The Kansas Department for Aging and Disability Services today announced that an Andover nursing home has been fined at least $155,800 for failing to protect its residents from abusive workers.

The Kansas Department for Aging and Disability Services today announced that an Andover nursing home has been fined at least $155,800 for failing to protect its residents from abusive workers.

“This agency does not tolerate abuse or neglect of our nursing home residents,” KDADS Secretary Shawn Sullivan said in a prepared statement that accompanied the announcement.

The fine, imposed by the federal Centers for Medicare and Medicaid, represents an $8,200-per-day penalty for each day– March 26 through April 13 – that the facility, Victoria Falls, was found to be out of compliance with state and federal safety standards. An additional $1,000 fine is being levied for each day the facility remains out of compliance after April 13.

Sullivan accused the facility’s operators of covering up allegations of abuse and neglect by residents’ family members.

“We believe that in this case there was willful intent not to report allegations of abuse to KDADS,” he said.

Victoria Falls, which has about 60 residents, is owned and operated by Watercrest Communities and DB Consulting, Andover-based companies owned by Dennis and Debbie Bush.

In a statement faxed to KHI News Service, Dennis Bush said the company was cooperating with KDADS and law enforcement officials “…in regards to an allegation of abuse that occurred in 2013. Victoria Falls has taken appropriate measures to ensure the safety of residents, including termination and suspension of involved staff. Unfortunately we are not at liberty to say any more due to federal disclosure laws.”

According to the Watercrest Communities website, the company also owns Victoria Falls Assisted Living in Andover, Carrington at Cherry Creek an assisted living facility in Wichita, and Carrington Health Center, a residential health care facility in Wichita.

KDADS inspectors filed a 150-page report after visiting the facility April 28.

The report stated that a portion of the findings stemmed from a clandestine video from an unidentified “outside source” that showed a night-shift nurse dragging a resident from a wheelchair, dropping the resident to the floor “in the middle of the room directly onto the resident’s bottom,” and leaving the resident alone in the dark.

The resident, who is described as having “disorganized thinking” and a “severe cognitive impairment,” can be heard pleading for help on the video.

According to the time on the video, the incident occurred at 2:44 a.m. on Sept. 2, 2013. The video was not made public by state officials.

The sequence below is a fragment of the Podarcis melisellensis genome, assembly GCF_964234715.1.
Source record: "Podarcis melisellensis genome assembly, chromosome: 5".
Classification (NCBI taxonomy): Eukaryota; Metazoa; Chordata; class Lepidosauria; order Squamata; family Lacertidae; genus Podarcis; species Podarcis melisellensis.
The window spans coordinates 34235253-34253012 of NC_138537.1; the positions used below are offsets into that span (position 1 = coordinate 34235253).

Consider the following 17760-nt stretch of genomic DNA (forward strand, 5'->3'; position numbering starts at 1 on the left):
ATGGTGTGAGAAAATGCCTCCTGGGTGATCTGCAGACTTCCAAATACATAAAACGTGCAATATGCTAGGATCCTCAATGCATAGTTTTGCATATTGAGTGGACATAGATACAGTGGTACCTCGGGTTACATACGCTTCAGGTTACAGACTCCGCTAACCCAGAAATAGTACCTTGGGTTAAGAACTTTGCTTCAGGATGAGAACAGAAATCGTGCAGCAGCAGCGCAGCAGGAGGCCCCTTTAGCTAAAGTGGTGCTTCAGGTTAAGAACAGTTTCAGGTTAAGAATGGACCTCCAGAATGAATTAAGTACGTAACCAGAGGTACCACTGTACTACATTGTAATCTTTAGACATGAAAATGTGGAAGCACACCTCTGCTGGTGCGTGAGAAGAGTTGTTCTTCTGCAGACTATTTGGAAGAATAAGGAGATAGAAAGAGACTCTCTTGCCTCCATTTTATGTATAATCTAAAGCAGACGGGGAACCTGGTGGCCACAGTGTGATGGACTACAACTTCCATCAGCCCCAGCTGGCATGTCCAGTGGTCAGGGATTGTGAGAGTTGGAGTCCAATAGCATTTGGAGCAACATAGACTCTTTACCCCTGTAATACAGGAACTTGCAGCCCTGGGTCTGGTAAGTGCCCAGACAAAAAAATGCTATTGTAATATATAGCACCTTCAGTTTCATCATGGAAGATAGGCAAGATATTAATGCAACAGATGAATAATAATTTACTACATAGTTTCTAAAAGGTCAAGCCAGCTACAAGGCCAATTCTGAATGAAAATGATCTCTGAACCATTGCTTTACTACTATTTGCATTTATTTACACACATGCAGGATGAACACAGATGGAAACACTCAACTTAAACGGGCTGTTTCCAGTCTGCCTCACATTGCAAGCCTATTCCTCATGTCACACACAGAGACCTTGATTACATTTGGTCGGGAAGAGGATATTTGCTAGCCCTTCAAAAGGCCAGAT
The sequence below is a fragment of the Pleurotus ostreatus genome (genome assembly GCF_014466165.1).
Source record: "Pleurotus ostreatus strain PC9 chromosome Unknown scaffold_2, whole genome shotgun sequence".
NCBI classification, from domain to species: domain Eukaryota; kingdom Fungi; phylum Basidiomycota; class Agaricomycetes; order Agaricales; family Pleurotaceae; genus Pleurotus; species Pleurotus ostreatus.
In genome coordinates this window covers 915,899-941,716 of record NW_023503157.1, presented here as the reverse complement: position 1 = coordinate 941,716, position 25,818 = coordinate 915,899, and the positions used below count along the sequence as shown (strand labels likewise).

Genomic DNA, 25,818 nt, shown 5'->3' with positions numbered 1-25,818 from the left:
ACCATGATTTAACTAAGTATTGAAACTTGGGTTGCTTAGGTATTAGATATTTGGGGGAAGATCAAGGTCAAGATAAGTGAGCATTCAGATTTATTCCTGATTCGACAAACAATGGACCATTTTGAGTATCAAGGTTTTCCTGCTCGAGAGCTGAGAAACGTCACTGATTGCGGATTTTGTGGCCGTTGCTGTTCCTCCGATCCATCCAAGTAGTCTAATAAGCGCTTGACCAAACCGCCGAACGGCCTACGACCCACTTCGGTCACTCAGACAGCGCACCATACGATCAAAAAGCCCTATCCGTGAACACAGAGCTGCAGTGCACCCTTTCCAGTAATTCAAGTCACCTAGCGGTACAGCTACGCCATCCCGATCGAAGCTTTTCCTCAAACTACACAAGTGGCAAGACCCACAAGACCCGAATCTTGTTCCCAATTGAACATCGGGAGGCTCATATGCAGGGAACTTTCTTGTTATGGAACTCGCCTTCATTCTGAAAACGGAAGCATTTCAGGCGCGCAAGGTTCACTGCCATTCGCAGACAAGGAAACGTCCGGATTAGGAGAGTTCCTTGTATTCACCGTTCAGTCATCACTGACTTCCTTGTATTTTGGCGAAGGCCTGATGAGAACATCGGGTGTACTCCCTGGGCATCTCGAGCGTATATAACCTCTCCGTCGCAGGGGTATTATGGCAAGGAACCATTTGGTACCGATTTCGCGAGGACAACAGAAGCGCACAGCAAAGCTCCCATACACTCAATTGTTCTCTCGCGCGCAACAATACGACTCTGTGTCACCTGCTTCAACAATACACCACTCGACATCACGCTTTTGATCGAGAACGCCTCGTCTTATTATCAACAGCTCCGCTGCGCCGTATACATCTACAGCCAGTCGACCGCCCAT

An aide helped the resident back into bed after the resident had been on the floor for almost 45 minutes.

In the video, the aide can be heard “sternly” telling the resident, “You are not the only person here. You have taken away from other people needing care. You have been in here acting a fool.”

The nurse later can be seen throwing “a neck pillow at the resident, hitting the resident in the face,” and telling the resident to shut up.

The report does not identify the resident, aide, or nurse by name or by gender.

The aide in the video told KDADS last month that Victoria Falls was “always short-staffed” and that aides would hide residents’ call lights because their co-workers would “go missing for hours…”

Another aide said that “the entire night shift was aware” of the abuse but chose not to report it to the nursing home’s administrators because previous experience had shown that “nothing would be done.”

The surveyors also cited Victoria Falls for poor care, poor recordkeeping, being understaffed, not performing background checks on prospective employees, not doing enough to investigate reports of suspected abuse and neglect, not doing enough to ensure residents’ dignity, not doing enough to keep track of residents’ personal funds, and not doing enough to prevent cuts and bruises.

Linda Farrar, a semi-retired consultant who’s both a nurse and a licensed nursing home administrator, has studied the report.

“The abuse issues are the ones that stick out the most, but I have to say the saddest, most disappointing thing is how long this was allowed to go on,” Farrar said. “I mean, there’s a direct care staff (cited in the report) who says the first time she heard about these people abusing residents was back in July of 2013. That is unacceptable, that is unconscionable. We cannot let our elders be treated this way.”

Mitzi McFatrich, executive director at Kansas Advocates for Better Care, a group that represents the interests of nursing residents and their families, called the survey results “very disturbing.”

State records, she said, show that Victoria Falls failed several inspections since 2012.

“The fine is much larger than what KDADS typically issues, as it should be for abuse," McFatrich said. “Now the question becomes whether the fine will actually be paid or will it be reduced? Are law enforcement and KDADS taking steps to ensure that all responsible parties are held accountable to the full extent of the law? Will the attorney general's office pursue criminal or applicable civil charges? What are the steps being taken to hold the administrator and the director of nursing accountable for failing to report?”

A spokesperson for the Attorney General’s Office was not immediately available for comment.

The facility's operators have the right to appeal the CMS findings and fines.

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